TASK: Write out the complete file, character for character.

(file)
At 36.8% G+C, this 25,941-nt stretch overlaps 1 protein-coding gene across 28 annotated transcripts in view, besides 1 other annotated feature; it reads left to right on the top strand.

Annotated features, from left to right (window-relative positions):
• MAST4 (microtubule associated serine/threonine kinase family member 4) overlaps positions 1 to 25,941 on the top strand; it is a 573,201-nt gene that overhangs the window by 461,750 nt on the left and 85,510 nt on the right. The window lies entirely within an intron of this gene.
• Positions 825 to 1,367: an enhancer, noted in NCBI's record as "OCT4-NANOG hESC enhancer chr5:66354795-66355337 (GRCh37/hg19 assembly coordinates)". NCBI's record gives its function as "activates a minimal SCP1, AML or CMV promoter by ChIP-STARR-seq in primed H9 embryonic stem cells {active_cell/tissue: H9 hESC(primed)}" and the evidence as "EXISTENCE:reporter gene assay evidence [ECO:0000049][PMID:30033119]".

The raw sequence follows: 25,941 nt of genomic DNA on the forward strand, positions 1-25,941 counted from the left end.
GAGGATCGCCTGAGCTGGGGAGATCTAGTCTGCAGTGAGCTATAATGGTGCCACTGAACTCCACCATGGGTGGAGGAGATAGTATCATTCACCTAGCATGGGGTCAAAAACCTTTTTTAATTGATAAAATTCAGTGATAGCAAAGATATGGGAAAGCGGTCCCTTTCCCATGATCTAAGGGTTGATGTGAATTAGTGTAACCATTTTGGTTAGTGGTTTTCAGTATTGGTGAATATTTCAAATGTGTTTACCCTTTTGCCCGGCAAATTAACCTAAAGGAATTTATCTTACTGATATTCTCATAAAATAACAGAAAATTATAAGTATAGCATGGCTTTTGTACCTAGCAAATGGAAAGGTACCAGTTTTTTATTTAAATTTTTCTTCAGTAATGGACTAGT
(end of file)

At 36.8% G+C, this 25,941-nt stretch overlaps 1 protein-coding gene across 28 annotated transcripts in view, besides 1 other annotated feature; it reads left to right on the top strand.

Annotated features, from left to right (window-relative positions):
• MAST4 (microtubule associated serine/threonine kinase family member 4) overlaps positions 1 to 25,941 on the top strand; it is a 573,201-nt gene that overhangs the window by 461,750 nt on the left and 85,510 nt on the right. The window lies entirely within an intron of this gene.
• Positions 825 to 1,367: an enhancer, noted in NCBI's record as "OCT4-NANOG hESC enhancer chr5:66354795-66355337 (GRCh37/hg19 assembly coordinates)". NCBI's record gives its function as "activates a minimal SCP1, AML or CMV promoter by ChIP-STARR-seq in primed H9 embryonic stem cells {active_cell/tissue: H9 hESC(primed)}" and the evidence as "EXISTENCE:reporter gene assay evidence [ECO:0000049][PMID:30033119]".

The raw sequence follows: 25,941 nt of genomic DNA on the forward strand, positions 1-25,941 counted from the left end.
GAGGATCGCCTGAGCTGGGGAGATCTAGTCTGCAGTGAGCTATAATGGTGCCACTGAACTCCACCATGGGTGGAGGAGATAGTATCATTCACCTAGCATGGGGTCAAAAACCTTTTTTAATTGATAAAATTCAGTGATAGCAAAGATATGGGAAAGCGGTCCCTTTCCCATGATCTAAGGGTTGATGTGAATTAGTGTAACCATTTTGGTTAGTGGTTTTCAGTATTGGTGAATATTTCAAATGTGTTTACCCTTTTGCCCGGCAAATTAACCTAAAGGAATTTATCTTACTGATATTCTCATAAAATAACAGAAAATTATAAGTATAGCATGGCTTTTGTACCTAGCAAATGGAAAGGTACCAGTTTTTTATTTAAATTTTTCTTCAGTAATGGACTAGT